Dwight Evans came to the Red Sox organization as a 17-year-old prospect, a fifth-round pick from Chatsworth (California) High School in the 1969 June Amateur Draft, and traveled a road through many roles in his long career with the club.
Evans got a September callup in 1972, became a platoon player in right field as a rookie in 1973, won an every-day job in 1976, came back from a major knee injury in 1977, emerged as a slugger and an All-Star in 1978 and was an MVP candidate in 1981.
Later on, he played some first base and transitioned into a full-time DH role before joining the Baltmore Orioles as a free agent in December 1990.
Evans became an unexpected power-hitting leadoff hitter as his batting eye evolved, leading the American League in walks in 1981, 1985 and 1987. He was an eight-time Gold Glover for his defensive prowess in right field.
In the strike-shortened 1981 season, Evans helped keep the Red Sox in contention, leading the league in home runs, OPS and total bases while finishing third in the MVP voting.
He led the league in runs scored and OPS in 1984 and in on-base percentage in 1982.
Evans was also one of just two members of Boston’s 1975 American League pennant winner, along with Jim Rice, to remain when the Red Sox next won the AL title in 1986.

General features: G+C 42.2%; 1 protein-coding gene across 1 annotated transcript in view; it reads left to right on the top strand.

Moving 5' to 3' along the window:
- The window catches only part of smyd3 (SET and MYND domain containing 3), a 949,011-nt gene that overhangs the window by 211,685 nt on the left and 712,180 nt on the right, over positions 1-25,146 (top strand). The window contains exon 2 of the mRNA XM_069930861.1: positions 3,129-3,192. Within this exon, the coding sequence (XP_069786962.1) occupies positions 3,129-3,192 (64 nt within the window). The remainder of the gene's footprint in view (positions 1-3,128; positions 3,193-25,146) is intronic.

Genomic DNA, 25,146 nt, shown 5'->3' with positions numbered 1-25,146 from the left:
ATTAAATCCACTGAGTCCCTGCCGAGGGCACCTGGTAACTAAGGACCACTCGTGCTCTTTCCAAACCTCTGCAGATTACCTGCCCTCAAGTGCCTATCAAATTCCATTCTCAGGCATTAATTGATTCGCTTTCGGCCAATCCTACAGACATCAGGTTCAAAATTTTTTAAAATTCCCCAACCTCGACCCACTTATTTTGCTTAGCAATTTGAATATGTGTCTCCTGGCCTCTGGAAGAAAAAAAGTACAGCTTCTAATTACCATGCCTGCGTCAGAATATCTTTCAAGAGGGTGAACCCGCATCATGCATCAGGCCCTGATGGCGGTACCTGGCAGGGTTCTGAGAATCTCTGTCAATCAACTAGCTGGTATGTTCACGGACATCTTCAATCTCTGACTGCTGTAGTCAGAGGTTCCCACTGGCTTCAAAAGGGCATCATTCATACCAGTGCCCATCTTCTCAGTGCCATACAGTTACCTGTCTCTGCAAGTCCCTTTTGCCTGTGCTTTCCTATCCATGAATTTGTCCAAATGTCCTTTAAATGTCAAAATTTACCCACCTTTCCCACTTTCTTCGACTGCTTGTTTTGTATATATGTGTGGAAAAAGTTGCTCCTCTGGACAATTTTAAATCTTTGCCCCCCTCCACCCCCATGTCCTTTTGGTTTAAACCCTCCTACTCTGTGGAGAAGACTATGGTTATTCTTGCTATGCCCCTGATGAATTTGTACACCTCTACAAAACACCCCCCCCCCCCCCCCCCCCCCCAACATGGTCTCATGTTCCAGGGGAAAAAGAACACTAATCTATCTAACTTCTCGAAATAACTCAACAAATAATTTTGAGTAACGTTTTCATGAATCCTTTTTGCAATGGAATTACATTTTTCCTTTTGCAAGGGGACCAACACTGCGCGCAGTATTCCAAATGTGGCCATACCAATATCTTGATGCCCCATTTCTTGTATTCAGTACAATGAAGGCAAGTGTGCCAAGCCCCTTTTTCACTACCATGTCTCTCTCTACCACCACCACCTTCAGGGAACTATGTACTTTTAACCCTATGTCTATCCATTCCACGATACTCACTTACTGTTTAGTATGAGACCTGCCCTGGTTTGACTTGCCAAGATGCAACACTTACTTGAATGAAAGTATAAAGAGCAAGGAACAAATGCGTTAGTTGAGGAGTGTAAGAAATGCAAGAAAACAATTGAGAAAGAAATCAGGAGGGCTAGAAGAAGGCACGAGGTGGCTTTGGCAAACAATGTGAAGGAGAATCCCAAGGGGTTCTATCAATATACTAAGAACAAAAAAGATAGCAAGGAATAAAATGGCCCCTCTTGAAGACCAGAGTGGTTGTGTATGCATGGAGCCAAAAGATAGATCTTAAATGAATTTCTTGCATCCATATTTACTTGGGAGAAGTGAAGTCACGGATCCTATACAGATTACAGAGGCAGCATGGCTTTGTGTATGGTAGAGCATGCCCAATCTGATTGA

In parts of 19 seasons with the Sox, Evans hit .272/.370/.84, an OPS+ of 127, with 385 home runs, 1,384 RBI and 1,470 runs scored.
He also played in four postseasons, hitting .239/.333/.758 in 32 games with four homers, 19 RBI and 11 runs.
A three-time All-Star in all, Evans retired after he was released by the Orioles during spring training in 1992.
After retiring, Evans spent two years as a minor-league instructor for the Chicago White Sox before becoming hitting coach for the Colorado Rockies in 1994.
He returned to the Red Sox in 2001 as a roving instructor and became hitting coach in 2002. He remains a player development consultant for the orgaization.